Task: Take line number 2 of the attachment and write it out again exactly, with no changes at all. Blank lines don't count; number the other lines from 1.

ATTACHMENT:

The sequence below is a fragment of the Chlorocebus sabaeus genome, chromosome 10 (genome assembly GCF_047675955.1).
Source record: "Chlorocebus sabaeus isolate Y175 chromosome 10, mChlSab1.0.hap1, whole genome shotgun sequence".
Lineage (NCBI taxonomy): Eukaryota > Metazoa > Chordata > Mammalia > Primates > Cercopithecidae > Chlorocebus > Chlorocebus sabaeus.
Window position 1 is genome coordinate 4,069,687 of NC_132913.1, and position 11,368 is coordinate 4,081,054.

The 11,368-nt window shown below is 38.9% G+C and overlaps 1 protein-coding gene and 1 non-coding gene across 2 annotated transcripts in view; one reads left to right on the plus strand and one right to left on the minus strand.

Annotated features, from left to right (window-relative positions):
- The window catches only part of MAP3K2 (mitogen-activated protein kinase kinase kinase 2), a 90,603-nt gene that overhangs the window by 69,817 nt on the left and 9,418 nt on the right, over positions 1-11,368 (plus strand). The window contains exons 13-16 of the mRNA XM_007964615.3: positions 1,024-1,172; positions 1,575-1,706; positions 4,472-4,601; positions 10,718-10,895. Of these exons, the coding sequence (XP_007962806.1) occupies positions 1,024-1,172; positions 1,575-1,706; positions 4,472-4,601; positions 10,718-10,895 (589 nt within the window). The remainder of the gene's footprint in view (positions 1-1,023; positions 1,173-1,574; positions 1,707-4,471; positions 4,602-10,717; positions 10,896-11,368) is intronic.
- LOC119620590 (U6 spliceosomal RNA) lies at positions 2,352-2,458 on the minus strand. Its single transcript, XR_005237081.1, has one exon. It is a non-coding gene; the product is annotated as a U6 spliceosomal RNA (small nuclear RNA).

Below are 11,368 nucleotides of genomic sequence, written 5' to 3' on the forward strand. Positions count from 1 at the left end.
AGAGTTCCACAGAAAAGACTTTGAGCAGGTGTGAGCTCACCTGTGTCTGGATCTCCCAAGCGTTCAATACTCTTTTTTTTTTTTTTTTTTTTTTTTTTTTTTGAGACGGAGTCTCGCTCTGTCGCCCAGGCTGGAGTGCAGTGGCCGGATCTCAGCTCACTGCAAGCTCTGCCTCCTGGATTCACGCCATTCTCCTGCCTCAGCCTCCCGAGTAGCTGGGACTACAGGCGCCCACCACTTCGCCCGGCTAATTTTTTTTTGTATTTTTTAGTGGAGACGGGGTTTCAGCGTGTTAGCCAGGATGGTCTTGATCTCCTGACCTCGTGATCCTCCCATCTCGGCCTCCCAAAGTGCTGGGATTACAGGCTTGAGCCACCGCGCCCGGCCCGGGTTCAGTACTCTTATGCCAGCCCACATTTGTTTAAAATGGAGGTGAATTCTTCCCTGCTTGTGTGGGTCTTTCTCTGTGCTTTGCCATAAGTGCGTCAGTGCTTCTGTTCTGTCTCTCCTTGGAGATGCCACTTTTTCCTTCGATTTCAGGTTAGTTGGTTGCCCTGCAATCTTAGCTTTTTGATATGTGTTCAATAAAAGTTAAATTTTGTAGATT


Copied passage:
Source record: "Chlorocebus sabaeus isolate Y175 chromosome 10, mChlSab1.0.hap1, whole genome shotgun sequence".